Project 14: Back to the body: constructed identities

My colleagues’ suggestions about exploring an alter ego are still rings in my ears, and although this post fails to address that it does look at something similar: constructed identities. I had looked at film representations of paralysis for my first degree, but from a different viewpoint. Back then I focussed on three films’ general imagery that created contrasting perspectives on wheelchair use and disability. These were: Coming Home (1978); The Raging Moon (1971); and The Men (1950). But time moves on, and so here I have included a more contemporary film – Gattica – and also changed my focus to concentrate on the way films help create, as well as reflect, ideas of disabled identities.

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These images from The Raging Moon show how the film created conventional and old fashioned views of what it is to be a wheelchair user. The film created stereotypical imagery of wheelchair users, and omitted any of the gritty reality of living with paralysis. This was a film generating ideas of what non disabled people thought what being a wheelchair user would be like, rather than a realistic portrayal.  The characters, storyline and imagery all look very out of date now, with blankets and care homes dominating. I would suggest most people paralysed people would see much of the imagery in this film as invalid, such as the wheelchair users on a stony beach, as access to that is almost impossible.

Gattica (1997)
Gattica contrasts massively with The Raging Moon and presents a wholly lost future for disabled people by contrasting the natural frailties and vicissitudes of what it is to be human against genetically engineered physically superior healthy beings. The weakness of the approach is wrapped up in a character played by Jude Law who was one of these super-beings until he became paralysed. Because of that his life and future is lost and doomed and so he lends his identity to another non disabled, but natural man. In that way the film is very conventional as it implicitly asserts that to be disabled is to be doomed – in that world anyway.

While the film is set in the future, Jude Law’s character is presented within the framework of very old fashioned disability imagery. For example, Law is presented as a rich., paralysed  super-being who somehow can only afford a very old fashioned heavy cumbersome wheelchair. In that way the film is weakened and the character made incredible.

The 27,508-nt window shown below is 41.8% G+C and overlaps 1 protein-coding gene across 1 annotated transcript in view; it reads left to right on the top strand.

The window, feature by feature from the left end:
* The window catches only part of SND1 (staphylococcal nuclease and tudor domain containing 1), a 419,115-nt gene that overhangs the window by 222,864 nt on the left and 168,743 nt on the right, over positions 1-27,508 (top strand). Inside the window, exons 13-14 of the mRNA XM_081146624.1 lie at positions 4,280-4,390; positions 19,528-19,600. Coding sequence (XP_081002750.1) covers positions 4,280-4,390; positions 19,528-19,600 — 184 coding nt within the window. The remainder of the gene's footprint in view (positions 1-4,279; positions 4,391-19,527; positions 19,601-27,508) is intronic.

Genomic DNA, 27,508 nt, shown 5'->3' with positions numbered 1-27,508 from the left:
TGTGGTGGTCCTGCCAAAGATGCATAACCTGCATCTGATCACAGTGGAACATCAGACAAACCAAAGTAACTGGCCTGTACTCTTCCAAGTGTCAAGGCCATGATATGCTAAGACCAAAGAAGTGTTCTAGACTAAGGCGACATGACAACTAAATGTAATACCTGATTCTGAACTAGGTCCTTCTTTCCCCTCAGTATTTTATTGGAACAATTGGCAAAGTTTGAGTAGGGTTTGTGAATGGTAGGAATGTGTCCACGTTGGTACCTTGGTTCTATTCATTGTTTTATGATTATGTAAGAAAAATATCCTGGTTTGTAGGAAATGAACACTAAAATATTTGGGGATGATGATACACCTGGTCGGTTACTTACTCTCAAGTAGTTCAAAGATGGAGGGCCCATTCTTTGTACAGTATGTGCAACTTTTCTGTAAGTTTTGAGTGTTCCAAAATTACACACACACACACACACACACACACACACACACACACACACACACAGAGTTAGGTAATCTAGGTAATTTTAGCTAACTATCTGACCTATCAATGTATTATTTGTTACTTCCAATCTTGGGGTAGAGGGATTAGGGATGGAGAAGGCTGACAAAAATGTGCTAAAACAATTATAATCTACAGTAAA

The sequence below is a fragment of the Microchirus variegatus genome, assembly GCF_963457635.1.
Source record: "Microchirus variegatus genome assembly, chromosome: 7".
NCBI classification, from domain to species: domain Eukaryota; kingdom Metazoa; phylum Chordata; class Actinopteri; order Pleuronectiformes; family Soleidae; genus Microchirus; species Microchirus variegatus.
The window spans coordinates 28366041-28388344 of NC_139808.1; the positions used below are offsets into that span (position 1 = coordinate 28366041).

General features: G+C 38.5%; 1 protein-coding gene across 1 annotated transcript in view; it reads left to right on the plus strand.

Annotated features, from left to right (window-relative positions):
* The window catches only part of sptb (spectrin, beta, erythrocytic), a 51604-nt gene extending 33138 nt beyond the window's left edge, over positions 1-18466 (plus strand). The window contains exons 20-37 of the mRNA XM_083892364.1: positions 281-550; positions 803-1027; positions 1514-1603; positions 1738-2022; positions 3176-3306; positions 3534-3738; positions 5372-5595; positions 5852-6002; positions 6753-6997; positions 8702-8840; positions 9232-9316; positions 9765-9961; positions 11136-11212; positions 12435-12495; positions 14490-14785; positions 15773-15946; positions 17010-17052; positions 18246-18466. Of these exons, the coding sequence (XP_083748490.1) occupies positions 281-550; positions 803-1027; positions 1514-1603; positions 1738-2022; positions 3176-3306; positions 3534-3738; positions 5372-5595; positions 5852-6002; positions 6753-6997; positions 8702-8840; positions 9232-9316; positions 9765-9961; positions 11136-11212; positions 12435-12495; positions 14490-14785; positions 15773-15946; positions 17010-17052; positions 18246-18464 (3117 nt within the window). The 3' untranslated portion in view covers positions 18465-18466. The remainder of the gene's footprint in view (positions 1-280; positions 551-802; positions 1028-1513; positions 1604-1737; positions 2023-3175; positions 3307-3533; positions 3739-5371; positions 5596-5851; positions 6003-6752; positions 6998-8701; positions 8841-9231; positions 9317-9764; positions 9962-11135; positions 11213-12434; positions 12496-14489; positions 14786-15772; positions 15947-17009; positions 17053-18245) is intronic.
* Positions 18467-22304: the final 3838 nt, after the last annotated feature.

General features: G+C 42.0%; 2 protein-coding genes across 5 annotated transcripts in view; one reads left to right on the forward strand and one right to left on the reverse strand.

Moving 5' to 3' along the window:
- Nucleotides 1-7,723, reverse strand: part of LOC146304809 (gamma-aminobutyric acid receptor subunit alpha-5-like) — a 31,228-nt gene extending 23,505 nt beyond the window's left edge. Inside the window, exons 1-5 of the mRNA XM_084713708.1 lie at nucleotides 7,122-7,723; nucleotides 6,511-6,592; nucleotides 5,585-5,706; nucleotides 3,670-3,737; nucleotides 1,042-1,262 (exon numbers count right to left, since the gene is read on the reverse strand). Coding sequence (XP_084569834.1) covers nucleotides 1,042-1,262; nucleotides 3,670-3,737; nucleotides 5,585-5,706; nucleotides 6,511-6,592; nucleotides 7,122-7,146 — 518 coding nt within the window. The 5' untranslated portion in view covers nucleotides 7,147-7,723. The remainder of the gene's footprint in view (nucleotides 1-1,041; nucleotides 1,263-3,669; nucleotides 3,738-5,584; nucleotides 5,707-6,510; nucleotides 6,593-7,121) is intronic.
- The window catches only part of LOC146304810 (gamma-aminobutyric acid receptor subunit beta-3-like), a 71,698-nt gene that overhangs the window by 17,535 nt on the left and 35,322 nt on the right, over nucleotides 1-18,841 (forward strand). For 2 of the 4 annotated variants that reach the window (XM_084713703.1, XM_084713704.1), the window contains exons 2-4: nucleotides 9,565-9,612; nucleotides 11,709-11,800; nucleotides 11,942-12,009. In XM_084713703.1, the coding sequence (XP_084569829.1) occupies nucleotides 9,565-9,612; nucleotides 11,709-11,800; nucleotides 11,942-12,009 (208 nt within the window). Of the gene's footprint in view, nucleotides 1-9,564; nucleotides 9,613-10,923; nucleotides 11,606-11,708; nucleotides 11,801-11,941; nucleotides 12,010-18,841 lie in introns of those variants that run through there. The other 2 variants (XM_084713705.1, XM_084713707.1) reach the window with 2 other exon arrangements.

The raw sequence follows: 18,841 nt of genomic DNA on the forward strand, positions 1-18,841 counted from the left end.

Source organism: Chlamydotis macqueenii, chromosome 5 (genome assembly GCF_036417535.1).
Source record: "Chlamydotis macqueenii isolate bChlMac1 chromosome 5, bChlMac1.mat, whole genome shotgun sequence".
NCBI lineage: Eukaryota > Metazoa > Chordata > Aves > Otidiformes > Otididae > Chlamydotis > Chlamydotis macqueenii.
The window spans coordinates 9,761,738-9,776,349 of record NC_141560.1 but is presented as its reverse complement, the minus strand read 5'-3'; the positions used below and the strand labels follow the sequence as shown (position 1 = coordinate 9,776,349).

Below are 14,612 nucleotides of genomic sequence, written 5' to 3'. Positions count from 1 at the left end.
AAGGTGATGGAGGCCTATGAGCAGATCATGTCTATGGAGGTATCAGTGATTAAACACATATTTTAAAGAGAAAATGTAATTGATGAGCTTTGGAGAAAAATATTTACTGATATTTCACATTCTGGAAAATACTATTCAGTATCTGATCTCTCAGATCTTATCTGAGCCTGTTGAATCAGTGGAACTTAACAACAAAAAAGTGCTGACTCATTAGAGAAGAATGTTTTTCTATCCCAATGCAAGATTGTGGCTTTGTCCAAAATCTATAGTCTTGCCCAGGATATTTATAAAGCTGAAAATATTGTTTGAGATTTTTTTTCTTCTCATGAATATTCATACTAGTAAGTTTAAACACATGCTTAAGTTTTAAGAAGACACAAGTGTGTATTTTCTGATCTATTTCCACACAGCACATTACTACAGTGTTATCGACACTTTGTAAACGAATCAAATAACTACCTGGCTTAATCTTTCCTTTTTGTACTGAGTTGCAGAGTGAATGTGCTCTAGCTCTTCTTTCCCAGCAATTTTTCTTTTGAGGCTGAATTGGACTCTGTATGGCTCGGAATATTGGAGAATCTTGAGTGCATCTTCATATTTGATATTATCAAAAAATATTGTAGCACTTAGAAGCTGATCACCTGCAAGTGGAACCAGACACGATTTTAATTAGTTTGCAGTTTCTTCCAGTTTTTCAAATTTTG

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Coming Home offers a fresh alternative to both the films mentioned. It is quite different in the way it constructs and portrays the main character. Whereas both of those films construct rather lop sided and incredible versions of wheelchair users Coming Home explores the relationship between John Voight – a paraplegic Vietnam vet – Jane Fonda and her husband.

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Here the wheelchair user is presented as an active, combative, strong character while the non-disabled man is presented as mentally broken by combat experience. But the film goes much further and does not deny or omit the issues of physical impairment in the character but rather presents the real life complexity of aspects of mental strength alongside physical and mental breaking points. For example, the film shows incontinence, sex, driving and many other aspects of life omitted from the other two films mentioned. The imagery of this film is dynamic, the colour bright and the characters realistic.

What does this mean for my project?
Each film presents a type of truthful characterisation in their own way. The Raging Moon shows rather old fashioned gender and class stereotypes and Gattica presents a futuristic image of life and an old fashioned image of a disabled man.  Coming Home does neither of these things and presents a much more complex and real reflection of what it’s like to be a wheelchair user. In there own ways each film created its own defintion of paralysis and what it is to be a disabled person. However none of the films really take a good look at disability rather than disabled people. Thus none really address the physical, social and attitudinal barriers the characters face, although Voight’s character in Coming home gets closest to it.

The narrative qualities of each film outweigh almost anything else and so if I think about any of the imagery in a still frame setting the body dominates too much. Therefore all of these films present me with a problem in terms of thinking about how to reference the body and my identity in my body of work.

I think Coming Home does offer me some other ideas but at present I am unsure how to use them. For example, the film has lots of imagery that is worth considering as a model for developing within a project but maybe not this project. Cars, incontinence, dynamism, sexual relations etc. are all aspects of life I could consider including but I am unclear as to what end. Yet I know there is something here and so will ponder on that.

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About anomiepete

South Londoner struggling with life, art and photography.
This entry was posted in Projects 13 and 14: My Face; My body and tagged , , , , , , , , , . Bookmark the permalink.

One Response to Project 14: Back to the body: constructed identities

  1. Catherine says:

    Some good examples there. I’m sure something will emerge for you Pete.

    Liked by 1 person

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